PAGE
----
A 6 percent September increase in European car sales raised hopes that the region is emerging from its slump, but automakers and governments are still propping up demand.
Registrations in the European Union and European Free Trade Agreement markets increased to 1.19 million vehicles last month from September 2012, industry association ACEA said in a statement.
ACEA said nine-month sales fell 4 percent to 9.34 million cars. Industrywide sales in the region are still on track to reach a two-decade low this year in the sixth consecutive annual contraction.
The end of an 18-month euro-area recession helped to boost demand last month. Gross domestic product of the 17 countries using the euro returned to growth in the second quarter.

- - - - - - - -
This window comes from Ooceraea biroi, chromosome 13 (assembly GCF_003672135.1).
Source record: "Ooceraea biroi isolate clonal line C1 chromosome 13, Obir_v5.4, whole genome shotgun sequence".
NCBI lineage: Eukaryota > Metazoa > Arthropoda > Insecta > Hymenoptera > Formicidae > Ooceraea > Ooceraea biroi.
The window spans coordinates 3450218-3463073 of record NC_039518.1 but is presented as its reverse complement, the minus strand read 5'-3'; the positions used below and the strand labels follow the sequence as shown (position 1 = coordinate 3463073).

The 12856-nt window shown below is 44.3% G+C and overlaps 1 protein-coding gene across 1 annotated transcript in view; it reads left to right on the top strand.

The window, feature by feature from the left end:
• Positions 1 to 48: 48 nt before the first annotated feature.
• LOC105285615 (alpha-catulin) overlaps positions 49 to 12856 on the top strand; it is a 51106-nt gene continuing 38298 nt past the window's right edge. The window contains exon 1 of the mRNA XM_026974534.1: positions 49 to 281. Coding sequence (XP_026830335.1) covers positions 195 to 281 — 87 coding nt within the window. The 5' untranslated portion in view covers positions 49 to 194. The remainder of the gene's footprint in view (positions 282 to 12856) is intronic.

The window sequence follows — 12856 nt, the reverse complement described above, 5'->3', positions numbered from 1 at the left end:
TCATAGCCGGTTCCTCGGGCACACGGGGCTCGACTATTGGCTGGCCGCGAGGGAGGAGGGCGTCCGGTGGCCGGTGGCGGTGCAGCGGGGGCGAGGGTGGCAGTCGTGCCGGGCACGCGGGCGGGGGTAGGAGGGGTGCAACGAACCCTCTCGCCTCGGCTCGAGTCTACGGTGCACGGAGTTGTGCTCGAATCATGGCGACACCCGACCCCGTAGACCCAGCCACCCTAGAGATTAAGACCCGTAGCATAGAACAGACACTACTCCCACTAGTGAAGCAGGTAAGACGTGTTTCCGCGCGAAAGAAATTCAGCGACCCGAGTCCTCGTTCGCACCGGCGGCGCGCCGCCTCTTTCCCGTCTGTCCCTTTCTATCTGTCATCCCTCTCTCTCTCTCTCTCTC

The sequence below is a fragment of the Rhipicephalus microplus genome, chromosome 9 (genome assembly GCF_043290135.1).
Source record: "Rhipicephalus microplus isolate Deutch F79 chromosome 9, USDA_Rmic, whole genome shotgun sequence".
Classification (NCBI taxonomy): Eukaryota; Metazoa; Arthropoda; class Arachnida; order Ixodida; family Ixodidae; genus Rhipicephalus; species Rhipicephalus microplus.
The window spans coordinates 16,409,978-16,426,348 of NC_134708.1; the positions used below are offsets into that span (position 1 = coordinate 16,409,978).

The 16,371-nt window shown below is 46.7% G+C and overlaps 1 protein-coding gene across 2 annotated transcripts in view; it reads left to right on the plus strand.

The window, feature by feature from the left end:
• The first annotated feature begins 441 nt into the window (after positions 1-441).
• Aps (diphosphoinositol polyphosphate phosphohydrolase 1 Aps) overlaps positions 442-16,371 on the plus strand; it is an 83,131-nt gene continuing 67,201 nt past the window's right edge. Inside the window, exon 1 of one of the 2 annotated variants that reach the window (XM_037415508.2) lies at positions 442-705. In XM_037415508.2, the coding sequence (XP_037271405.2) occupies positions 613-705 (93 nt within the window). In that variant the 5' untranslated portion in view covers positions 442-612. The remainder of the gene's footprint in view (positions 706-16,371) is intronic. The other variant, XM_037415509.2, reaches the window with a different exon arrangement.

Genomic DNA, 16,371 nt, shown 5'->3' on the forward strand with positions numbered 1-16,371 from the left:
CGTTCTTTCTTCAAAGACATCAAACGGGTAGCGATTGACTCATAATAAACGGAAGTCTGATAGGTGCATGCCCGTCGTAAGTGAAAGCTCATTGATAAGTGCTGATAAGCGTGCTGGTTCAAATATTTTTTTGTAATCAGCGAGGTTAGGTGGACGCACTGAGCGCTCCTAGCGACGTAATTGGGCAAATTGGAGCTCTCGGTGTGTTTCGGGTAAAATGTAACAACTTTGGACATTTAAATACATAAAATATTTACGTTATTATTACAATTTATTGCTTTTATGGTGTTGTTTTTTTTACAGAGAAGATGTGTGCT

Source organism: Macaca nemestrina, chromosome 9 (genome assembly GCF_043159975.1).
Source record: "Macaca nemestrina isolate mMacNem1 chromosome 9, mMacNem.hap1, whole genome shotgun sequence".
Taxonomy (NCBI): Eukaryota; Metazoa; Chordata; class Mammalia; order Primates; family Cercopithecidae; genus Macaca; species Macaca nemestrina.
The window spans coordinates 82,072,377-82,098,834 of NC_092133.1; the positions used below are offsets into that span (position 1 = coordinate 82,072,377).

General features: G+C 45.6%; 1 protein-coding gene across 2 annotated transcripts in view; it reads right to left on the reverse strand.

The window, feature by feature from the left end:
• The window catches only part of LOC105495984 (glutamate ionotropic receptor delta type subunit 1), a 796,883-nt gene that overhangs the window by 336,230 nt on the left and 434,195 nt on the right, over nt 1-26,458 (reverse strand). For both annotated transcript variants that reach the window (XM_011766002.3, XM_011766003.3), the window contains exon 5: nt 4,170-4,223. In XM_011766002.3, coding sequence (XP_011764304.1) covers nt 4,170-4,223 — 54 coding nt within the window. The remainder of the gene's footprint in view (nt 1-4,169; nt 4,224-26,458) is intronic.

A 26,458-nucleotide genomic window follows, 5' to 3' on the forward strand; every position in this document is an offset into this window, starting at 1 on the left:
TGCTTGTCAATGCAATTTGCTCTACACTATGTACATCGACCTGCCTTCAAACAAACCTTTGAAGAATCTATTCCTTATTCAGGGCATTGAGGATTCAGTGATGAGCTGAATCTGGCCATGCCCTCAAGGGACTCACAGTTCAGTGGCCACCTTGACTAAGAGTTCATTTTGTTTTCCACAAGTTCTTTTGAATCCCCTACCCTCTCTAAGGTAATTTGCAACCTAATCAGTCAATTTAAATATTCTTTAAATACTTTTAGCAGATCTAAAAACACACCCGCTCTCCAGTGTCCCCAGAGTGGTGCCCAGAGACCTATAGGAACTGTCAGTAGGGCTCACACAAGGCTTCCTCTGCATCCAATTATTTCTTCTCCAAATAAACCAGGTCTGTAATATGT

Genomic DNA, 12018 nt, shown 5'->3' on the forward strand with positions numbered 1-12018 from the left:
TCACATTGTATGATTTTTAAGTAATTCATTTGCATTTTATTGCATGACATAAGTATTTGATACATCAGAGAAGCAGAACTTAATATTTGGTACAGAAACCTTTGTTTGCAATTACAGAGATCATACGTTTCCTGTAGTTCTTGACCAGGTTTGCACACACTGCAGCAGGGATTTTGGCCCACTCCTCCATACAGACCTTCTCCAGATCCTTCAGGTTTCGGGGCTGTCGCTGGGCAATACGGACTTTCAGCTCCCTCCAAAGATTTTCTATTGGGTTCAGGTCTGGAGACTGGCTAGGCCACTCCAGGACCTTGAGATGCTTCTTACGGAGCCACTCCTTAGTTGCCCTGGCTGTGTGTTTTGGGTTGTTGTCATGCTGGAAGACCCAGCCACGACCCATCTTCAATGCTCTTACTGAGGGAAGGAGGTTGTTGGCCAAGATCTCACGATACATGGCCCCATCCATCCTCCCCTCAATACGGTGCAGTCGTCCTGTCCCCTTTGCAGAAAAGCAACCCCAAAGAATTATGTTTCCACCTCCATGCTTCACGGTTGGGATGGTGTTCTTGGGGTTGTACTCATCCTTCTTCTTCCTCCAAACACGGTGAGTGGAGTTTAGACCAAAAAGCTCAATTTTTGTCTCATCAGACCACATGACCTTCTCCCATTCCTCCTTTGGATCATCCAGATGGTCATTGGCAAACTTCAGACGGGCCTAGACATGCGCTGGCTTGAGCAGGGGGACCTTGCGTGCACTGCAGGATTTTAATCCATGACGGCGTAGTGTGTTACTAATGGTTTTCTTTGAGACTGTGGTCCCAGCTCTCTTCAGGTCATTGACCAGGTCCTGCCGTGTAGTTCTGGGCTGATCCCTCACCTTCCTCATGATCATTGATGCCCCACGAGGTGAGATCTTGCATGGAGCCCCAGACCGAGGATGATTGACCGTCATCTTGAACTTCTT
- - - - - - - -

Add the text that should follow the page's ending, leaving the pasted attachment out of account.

Growth in the United Kingdom, France and Spain helped drive September's sales increase. In Spain, where the government offers as much as 2,000 euros, or about $2,700 at current exchange rates, in discounts on trade-ins of older models, new-car registrations rose 29 percent.
Among automakers, Daimler sales were up 12 percent in September, led by a 14 percent increase in Mercedes-Benz sales. Other automakers posting increases included BMW Group (6 percent), Toyota Motor Corp. (6 percent), Volkswagen Group (6 percent), General Motors (5 percent) and Ford Motor Co. (5 percent). Fiat Group sales fell 3 percent.
Peter Fuss, senior advisory partner for the automotive sector at Ernst & Young, said the market shows "signs of recovery in demand."
But, Fuss said, sales "continue to be artificially boosted by huge discounts and self-registrations by dealers. It will be at least two years before the market [is] strong enough to grow on its own without the aid of incentives." c
Automotive News staff, Bloomberg and Reuters contributed to this report.